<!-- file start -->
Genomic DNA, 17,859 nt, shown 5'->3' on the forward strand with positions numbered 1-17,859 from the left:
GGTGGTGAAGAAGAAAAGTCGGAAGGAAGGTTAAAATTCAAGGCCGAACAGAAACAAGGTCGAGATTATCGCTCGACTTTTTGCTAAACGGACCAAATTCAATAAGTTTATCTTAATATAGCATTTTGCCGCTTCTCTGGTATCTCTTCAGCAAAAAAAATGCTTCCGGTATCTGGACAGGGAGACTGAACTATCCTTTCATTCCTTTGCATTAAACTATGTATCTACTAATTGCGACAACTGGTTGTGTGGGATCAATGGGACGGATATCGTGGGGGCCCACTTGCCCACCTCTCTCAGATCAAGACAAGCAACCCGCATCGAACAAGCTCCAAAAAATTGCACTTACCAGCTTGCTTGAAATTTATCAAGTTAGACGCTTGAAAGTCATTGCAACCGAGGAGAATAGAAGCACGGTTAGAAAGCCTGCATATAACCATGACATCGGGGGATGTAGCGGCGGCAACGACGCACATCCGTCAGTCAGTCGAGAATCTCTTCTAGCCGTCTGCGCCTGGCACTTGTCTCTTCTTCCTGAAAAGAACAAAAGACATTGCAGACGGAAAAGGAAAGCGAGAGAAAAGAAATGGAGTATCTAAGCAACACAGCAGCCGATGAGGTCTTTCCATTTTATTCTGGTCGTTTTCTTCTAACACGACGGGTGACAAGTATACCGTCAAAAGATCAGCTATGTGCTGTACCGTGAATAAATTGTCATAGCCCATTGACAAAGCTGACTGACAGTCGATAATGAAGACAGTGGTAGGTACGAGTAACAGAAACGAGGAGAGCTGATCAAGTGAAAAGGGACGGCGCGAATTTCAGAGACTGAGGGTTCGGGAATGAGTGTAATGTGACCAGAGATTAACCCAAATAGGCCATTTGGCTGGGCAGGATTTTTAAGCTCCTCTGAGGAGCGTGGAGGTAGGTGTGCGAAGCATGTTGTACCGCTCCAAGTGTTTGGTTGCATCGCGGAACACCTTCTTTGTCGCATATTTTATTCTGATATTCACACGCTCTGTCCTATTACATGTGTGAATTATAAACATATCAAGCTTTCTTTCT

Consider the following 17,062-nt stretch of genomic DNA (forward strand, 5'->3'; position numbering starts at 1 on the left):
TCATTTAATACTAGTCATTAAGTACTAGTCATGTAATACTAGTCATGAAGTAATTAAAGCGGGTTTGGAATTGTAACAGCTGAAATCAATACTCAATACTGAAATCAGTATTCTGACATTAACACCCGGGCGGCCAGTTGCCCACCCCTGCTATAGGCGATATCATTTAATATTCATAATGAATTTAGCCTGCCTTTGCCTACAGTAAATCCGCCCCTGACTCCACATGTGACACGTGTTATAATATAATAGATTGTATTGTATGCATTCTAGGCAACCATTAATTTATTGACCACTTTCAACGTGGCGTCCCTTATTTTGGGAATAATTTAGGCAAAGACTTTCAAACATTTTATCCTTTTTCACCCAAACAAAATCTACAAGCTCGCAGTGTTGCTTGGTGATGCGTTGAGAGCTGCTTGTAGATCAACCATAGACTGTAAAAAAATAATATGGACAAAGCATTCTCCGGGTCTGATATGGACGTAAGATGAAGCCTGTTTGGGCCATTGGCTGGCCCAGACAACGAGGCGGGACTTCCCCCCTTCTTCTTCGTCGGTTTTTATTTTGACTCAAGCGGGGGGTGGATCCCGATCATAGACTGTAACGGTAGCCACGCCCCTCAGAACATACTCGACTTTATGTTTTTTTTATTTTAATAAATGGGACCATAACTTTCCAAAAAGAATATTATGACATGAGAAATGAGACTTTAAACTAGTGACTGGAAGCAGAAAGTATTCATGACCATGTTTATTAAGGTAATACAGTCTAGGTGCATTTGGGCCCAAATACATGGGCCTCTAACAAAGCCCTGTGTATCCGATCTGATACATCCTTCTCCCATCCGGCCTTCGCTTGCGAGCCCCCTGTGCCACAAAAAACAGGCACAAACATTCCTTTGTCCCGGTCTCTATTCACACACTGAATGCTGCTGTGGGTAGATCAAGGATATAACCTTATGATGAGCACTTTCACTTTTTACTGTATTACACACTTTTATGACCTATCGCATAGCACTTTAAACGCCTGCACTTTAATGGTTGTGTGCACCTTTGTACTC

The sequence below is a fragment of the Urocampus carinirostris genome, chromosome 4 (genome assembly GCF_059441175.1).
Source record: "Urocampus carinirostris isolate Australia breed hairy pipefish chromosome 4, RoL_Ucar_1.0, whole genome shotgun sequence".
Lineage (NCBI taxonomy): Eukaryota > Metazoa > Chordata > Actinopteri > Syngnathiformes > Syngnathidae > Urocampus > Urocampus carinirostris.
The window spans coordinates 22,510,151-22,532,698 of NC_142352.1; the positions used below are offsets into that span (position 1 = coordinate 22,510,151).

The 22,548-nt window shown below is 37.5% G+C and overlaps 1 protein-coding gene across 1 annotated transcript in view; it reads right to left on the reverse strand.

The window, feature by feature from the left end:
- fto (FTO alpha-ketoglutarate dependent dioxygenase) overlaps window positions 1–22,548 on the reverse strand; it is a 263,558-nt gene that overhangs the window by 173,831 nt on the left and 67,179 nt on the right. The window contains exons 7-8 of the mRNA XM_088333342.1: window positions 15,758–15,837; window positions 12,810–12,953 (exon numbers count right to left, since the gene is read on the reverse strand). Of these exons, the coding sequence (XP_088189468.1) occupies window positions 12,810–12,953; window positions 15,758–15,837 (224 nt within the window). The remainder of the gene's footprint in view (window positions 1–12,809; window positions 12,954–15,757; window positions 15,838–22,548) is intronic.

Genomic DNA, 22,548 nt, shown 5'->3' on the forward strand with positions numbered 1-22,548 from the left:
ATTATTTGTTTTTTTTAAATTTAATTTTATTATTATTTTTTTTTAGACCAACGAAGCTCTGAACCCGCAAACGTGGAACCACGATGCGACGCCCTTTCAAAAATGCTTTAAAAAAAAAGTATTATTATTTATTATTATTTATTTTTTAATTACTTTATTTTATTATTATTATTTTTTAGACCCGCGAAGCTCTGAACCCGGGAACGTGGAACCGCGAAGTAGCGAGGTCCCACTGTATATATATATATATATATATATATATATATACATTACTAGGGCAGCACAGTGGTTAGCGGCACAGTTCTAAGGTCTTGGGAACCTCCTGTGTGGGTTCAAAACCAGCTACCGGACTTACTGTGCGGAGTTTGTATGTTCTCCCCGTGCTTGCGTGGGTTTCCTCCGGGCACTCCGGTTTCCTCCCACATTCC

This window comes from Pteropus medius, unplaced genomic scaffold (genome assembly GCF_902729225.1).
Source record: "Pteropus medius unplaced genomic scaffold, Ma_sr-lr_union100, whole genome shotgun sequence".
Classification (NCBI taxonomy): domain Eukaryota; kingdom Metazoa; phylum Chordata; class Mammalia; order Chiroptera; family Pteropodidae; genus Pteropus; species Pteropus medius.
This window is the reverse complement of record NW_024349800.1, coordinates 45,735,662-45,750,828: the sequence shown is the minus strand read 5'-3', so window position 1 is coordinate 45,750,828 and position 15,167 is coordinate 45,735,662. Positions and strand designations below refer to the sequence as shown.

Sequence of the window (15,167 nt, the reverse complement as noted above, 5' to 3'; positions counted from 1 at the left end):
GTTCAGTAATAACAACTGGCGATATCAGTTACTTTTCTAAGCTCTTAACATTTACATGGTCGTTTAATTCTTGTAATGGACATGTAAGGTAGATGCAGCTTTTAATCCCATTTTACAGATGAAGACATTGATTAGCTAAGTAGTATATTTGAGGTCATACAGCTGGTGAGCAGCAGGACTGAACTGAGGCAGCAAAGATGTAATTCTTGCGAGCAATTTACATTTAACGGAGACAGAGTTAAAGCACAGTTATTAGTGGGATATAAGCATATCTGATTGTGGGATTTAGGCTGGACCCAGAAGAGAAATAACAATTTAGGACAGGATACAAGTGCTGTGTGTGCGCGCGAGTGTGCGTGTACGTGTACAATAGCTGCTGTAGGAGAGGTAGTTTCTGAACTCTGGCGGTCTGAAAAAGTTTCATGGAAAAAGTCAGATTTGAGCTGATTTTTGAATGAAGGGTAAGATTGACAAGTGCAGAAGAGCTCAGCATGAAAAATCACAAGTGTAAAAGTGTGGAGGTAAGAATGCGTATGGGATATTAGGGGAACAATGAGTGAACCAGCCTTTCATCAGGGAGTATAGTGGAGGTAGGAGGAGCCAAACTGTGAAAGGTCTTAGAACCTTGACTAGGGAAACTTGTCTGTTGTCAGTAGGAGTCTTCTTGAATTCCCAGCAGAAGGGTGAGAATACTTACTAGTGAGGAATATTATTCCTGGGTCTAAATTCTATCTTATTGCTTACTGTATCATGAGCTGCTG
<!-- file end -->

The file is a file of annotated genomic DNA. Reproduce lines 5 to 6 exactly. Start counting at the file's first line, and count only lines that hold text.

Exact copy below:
The sequence below is a fragment of the Urocampus carinirostris genome, chromosome 4 (genome assembly GCF_059441175.1).
Source record: "Urocampus carinirostris isolate Australia breed hairy pipefish chromosome 4, RoL_Ucar_1.0, whole genome shotgun sequence".